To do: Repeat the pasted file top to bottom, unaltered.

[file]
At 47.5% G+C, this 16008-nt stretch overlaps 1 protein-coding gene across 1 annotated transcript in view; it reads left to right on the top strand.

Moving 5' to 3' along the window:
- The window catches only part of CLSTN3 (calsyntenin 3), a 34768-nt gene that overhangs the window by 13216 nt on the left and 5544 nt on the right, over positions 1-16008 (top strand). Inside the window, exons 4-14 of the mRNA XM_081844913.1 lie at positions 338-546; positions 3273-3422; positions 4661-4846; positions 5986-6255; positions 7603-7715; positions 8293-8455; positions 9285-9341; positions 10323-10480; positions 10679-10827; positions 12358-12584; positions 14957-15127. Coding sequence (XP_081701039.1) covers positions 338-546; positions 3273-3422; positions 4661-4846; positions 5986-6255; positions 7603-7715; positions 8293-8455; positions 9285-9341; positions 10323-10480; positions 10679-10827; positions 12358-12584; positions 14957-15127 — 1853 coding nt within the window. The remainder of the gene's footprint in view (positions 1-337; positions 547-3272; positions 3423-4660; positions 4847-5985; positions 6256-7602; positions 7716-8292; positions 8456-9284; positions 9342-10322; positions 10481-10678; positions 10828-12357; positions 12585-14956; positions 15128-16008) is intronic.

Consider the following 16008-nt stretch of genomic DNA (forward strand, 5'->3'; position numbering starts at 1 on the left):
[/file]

At 47.5% G+C, this 16008-nt stretch overlaps 1 protein-coding gene across 1 annotated transcript in view; it reads left to right on the top strand.

Moving 5' to 3' along the window:
- The window catches only part of CLSTN3 (calsyntenin 3), a 34768-nt gene that overhangs the window by 13216 nt on the left and 5544 nt on the right, over positions 1-16008 (top strand). Inside the window, exons 4-14 of the mRNA XM_081844913.1 lie at positions 338-546; positions 3273-3422; positions 4661-4846; positions 5986-6255; positions 7603-7715; positions 8293-8455; positions 9285-9341; positions 10323-10480; positions 10679-10827; positions 12358-12584; positions 14957-15127. Coding sequence (XP_081701039.1) covers positions 338-546; positions 3273-3422; positions 4661-4846; positions 5986-6255; positions 7603-7715; positions 8293-8455; positions 9285-9341; positions 10323-10480; positions 10679-10827; positions 12358-12584; positions 14957-15127 — 1853 coding nt within the window. The remainder of the gene's footprint in view (positions 1-337; positions 547-3272; positions 3423-4660; positions 4847-5985; positions 6256-7602; positions 7716-8292; positions 8456-9284; positions 9342-10322; positions 10481-10678; positions 10828-12357; positions 12585-14956; positions 15128-16008) is intronic.

Consider the following 16008-nt stretch of genomic DNA (forward strand, 5'->3'; position numbering starts at 1 on the left):